It might be unfair to describe the yobboes who scuffled with police outside the gates of Penally Training Camp on Tuesday night as NIMBYs. For one thing, several of the people who screamed estuary-accented abuse at officers must have back yards bigger than most Dukedoms, if Penally is in their back yard.
NIMBYs are generally regarded as unprincipled, and acting purely out of self-interest; you can’t make that accusation stick here. As was plain from outpourings posted on the ‘Penally against Illegal Migrant camp’ Facebook page, many are motivated by a genuine and heartfelt hatred of all foreigners: “Im siick [sic] of them all coming to our country who the hell do they think they r our govement [sic] is so weak they make me sick a bunch of usless bastsrds [sic]”, said one thoughtful, literate and generous-minded contributor. “Not far from the truth soon the whole of the uk will be an Islamic state and we will all be under sriyan [sic] law where they will make it legal for them to rape our woman [sic; though you never know what unusual domestic arrangements these knuckle-draggers might have] and children”, concurred another.
Leading Tuesday’s banjo-soundtracked carnival of fear and resentment was one Nigel Marcham, aka the Little Veteran, aka –in homage to his footy-thug mentor– Nobby Robinson. Marcham, one of the new breed of bottom-feeding fascist agitators building a following of neo-Nazi inadequates on YouTube, has had a productive summer sleeping in his car and fomenting antagonism against migrants disembarking from dinghies on the Kentish coast. Seeing the prospect of a punch-up in Penally, he brought his hoodie, beret, four days’ stubble, YouTube hangers-on, incorrectly-worn medals and racist invective down to Pembrokeshire, to whip up hatred against asylum seekers whom the Home Office intends to deposit in the Penally camp.
The decision to place 250 bored, alienated single men hailing from Iran, Iraq and Syria on the outskirts of Tenby is not necessarily a good one. The Home Office was so underhand in the way it went about repurposing Penally as migrant accommodation that even local MP Simon Hart –who sits in the Cabinet as Welsh Secretary– didn’t find out until the jungle drums started beating on social media. Even so, the behaviour of Tuesday night’s demonstrators brought shame on the county.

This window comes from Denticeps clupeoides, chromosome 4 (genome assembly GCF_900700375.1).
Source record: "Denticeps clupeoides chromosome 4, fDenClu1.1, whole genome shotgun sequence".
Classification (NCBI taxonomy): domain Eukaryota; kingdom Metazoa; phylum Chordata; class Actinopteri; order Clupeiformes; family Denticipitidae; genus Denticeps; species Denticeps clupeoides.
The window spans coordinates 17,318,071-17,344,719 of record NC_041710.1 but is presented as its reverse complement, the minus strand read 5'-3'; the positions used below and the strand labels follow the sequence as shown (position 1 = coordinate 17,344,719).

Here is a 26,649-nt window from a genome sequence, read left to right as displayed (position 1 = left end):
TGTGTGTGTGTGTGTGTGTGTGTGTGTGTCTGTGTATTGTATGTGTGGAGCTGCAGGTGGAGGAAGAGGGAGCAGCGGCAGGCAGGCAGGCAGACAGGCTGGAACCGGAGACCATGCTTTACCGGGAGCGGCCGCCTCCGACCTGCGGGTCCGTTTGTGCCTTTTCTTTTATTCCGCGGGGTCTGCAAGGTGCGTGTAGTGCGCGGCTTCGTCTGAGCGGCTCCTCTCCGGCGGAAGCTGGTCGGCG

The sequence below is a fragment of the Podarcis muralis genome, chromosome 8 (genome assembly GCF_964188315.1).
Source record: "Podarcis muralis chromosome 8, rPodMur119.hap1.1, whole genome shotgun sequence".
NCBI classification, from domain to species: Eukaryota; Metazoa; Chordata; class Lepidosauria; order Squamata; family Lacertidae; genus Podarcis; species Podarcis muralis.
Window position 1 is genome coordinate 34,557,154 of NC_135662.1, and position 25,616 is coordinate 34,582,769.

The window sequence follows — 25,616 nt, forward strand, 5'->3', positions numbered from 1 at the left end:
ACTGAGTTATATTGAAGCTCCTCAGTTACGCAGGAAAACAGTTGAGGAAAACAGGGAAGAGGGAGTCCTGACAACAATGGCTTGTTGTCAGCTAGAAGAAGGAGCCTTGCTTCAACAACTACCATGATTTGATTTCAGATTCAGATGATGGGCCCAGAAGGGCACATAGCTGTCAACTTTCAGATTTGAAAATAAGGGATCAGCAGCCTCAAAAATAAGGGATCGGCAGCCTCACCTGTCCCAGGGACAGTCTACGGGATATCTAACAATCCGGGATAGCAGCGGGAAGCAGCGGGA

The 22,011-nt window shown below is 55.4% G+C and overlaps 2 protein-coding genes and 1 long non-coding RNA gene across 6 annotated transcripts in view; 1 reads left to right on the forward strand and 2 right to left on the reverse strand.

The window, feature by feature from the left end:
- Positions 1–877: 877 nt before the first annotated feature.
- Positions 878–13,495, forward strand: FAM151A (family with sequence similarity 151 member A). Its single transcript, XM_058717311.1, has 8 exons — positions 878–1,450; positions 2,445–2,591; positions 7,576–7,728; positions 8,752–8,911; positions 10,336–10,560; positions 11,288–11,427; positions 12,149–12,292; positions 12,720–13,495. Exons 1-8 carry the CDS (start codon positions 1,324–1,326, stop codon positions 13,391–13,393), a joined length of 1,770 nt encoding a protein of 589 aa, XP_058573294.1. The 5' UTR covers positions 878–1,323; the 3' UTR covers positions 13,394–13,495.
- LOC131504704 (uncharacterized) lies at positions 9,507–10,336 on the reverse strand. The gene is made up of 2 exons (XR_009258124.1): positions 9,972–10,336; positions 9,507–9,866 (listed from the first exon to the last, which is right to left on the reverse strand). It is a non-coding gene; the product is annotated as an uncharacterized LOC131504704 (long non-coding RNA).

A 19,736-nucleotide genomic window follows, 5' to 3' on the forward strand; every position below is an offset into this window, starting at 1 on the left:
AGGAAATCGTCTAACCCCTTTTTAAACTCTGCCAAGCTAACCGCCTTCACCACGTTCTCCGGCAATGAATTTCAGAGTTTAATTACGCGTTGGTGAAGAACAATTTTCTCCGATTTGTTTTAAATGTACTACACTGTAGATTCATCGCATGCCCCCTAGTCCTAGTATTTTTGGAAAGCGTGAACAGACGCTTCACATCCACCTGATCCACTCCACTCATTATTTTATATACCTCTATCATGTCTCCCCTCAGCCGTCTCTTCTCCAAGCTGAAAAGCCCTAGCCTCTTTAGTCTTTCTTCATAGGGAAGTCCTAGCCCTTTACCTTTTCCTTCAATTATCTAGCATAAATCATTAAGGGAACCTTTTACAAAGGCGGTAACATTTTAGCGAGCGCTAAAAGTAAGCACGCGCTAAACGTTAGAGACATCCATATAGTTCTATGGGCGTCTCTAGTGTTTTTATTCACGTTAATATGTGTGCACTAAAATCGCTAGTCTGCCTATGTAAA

As the Little Veteran baited the police, other protestors complained bitterly that it was the ‘illegal migrants’ who were the criminals, giving the cameras the benefit of their sophisticated understanding of asylum law and the minutiae of the Dublin III Regulation.
There is, of course, no war or situation of political anarchy at present in Ireland, Scandinavia or on continental Europe that makes the UK anyone’s nearest place of safety. On the logic of the barrack-room immigration lawyers, Britain is pretty much off the hook for taking any refugees at all. Presumptive migrants, armchair immigration experts explain, should instead present themselves at the heavily fortified British Embassy compound in their country of origin and, without legal assistance and under the gaze of their own government’s goons, submit their application for asylum.
If this practical and straightforward course of action for some reason fails to commend itself –perhaps because the necessity of applying for asylum wasn’t apparent until the barrel bomb hit their house or the goons took away their relatives– they should repair to one of the comfortable and convenient facilities provided for refugees, and get in the queue to apply for asylum (or, at worst, take their chances with the French). This is absolutely what the Penally protestors, with the punctilious respect for the law they showed on Tuesday night, would do if they found themselves in that situation.
There is a fine line between people who would pass the Home Office’s tests to qualify for asylum, and those who might not but are still leaving conditions of dire poverty and political instability, looking for a better life. Most of them, whatever the opinion of the Penally armlifters, don’t want support from the state. They want a partner, a family, a job. They want to work hard, to succeed and to be free.
People from Iran, Iraq and Syria have genuine reasons to fear persecution in their home countries. No-one can argue that an opponent of Assad is safe in Syria, or that a Christian is safe in Iraq. No-one can dispute that gay men are unsafe in Iran, where they hang young gay men from cranes. They have genuine reasons for wanting to leave.
The UK has attractions to anyone fleeing persecution, poverty or war. Coronavirus aside, we still have one of the world’s most dynamic economies (socialist utopias for one reason or another always seem less attractive to migrants than exploitative capitalist plutocracies). We have a language more widely spoken than any other, for reasons too obvious to explain. If your blood boiled when BBC snowflakes threatened to cancel ‘Rule Britannia’ and ‘Land of Hope and Glory’ at the Proms, but you resent the children and grandchildren of Empire coming to seek refuge in our land of hope, you’re a hypocrite.
Pembrokeshire doesn’t need vicious little race-baiters like Nigel Marcham descending on Penally to cause trouble. Worse than a disgrace to the Queen’s uniform, the Little Veteran is a disgrace to his own hoodie. The armlifters whipping up hate outside Penally camp need to wind their necks in: they’re an embarrassment to us all.
This article was originally published in The Pembrokeshire Herald.